High School Preparation
A major or a minor in Africana Studies might be right for you if you:
-Have an interest in Africana Studies and the world as a whole
-Want to expand your knowledge of multicultural, intercultural, international, and interdisciplinary studies
-Are interested in historical, sociological, comparative, and literary scholarship
-Are interested in social justice and human rights
How to Major in Africana Studies
The pre-requisites and requirements for both the major and minor can be found in the UTK catalog. The undergraduate catalog can be found at this link: http://catalog.utk.edu/index.php.
Requirements for Africana Studies
A major in Africana Studies consists of 24 hours from the Africana Studies curriculum. Africana Studies 201-202 are required courses. At least 15 hours must be upper-division credits. Majors are required to take Africana Studies 432 or an equivalent course, preferably in the senior year. A combined maximum of 6 hours in Africana Studies 492 and 493 can be applied toward the Africana Studies concentration.
A minor in Africana Studies consists of 15 hours, at least 9 of which must be upper-division credits. Africana Studies 201-202 are required courses. A combined maximum of three hours in Africana Studies 492 and 493 can be applied to a minor.
Highlights of Africana Studies
The Hodges Library has an excellent collection of journals, books, videos and films. The Africana Studies faculty and affiliated professors from the social sciences and humanities disciplines, including history, sociology, art, English, anthropology, political science, music, and education bring to the classroom a variety of theories and methodologies, knowledge and experience. During each academic year, there are numerous lectures and enrichment activities associated with Africana Studies.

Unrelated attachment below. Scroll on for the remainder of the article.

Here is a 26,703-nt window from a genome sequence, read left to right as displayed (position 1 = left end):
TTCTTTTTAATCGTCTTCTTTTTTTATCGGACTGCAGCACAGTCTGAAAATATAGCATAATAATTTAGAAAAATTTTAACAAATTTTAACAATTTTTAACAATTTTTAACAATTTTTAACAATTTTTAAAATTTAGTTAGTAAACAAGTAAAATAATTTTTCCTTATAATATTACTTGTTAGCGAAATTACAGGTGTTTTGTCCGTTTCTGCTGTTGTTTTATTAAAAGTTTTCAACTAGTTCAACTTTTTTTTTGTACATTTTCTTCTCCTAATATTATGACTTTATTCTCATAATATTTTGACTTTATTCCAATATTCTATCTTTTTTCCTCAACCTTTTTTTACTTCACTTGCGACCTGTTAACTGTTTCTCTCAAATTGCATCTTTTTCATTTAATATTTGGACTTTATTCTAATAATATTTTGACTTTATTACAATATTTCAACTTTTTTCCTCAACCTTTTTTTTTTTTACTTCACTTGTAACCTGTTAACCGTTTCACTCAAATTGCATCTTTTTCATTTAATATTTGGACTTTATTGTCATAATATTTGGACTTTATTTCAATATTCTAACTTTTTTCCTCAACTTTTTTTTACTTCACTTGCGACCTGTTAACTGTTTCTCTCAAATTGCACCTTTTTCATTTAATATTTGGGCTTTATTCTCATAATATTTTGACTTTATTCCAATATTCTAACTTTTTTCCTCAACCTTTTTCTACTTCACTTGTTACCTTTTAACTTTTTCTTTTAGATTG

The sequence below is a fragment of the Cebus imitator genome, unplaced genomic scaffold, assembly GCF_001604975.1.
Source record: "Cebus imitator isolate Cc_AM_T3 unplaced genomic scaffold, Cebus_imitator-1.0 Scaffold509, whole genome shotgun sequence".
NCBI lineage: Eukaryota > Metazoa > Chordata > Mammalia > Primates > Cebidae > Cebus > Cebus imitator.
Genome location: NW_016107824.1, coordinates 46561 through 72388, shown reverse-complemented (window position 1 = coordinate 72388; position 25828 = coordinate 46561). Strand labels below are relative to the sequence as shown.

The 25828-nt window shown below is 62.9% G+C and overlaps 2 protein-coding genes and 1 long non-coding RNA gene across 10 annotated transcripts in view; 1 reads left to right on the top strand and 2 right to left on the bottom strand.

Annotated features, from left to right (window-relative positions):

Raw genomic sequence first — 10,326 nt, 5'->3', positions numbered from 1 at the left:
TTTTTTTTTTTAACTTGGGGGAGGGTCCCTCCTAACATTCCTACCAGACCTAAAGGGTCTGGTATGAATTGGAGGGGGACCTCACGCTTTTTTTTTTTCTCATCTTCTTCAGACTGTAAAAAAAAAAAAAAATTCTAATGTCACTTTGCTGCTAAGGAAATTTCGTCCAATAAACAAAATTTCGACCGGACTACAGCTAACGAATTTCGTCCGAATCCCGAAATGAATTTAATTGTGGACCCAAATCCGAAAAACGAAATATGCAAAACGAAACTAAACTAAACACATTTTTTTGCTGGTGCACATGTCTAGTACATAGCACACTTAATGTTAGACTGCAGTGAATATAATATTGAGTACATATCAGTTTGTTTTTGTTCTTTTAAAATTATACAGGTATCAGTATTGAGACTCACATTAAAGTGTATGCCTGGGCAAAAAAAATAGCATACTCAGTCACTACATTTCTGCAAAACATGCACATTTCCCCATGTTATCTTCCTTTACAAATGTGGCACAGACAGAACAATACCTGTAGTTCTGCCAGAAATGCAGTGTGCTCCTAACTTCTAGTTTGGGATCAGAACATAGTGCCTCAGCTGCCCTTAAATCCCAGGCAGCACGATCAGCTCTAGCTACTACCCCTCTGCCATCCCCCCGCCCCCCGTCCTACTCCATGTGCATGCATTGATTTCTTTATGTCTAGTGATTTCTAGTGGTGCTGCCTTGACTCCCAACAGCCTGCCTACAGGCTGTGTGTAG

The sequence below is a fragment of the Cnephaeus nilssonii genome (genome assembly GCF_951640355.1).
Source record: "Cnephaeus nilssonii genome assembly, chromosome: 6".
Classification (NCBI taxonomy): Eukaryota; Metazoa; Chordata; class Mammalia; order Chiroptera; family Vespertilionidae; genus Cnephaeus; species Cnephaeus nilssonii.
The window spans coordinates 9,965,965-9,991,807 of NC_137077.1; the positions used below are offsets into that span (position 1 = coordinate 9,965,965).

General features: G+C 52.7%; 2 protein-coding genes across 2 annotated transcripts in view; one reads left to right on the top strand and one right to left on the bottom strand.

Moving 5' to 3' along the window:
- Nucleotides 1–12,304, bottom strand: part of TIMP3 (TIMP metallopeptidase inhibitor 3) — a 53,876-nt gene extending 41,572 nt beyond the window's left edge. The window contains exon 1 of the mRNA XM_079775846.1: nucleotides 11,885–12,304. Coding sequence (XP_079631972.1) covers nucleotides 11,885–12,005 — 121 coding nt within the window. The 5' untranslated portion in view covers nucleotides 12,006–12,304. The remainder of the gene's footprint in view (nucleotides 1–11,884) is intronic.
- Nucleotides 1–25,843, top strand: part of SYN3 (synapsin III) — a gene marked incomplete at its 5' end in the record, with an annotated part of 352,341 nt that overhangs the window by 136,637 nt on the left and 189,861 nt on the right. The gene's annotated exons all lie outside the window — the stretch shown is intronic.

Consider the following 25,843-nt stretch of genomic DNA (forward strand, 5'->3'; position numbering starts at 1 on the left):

The Africana Studies Program’s Summer Studies programs in Ghana and Uganda are strongly recommended. For more information, see http://web.utk.edu/~africana/studyabroad/.
“Ready for the World” is part of a long-range plan to transform the UTK campus into a culture of diversity that best prepares students for working and competing in the 21st century. Thus students are encouraged to actively participate in the diverse cultural programs offered on campus. Some of these events include the guest lecture series, cultural nights at the International House, and international film screenings. Visit the Center for International Education website (http://web.utk.edu/~globe/about.shtml) or the Ready for the World website (http://www.utk.edu/readyfortheworld/) for more information on upcoming cultural programs and activities. Learn more about UT’s Ready for the World initiative to help students gain the international and intercultural knowledge they need to succeed in today’s world.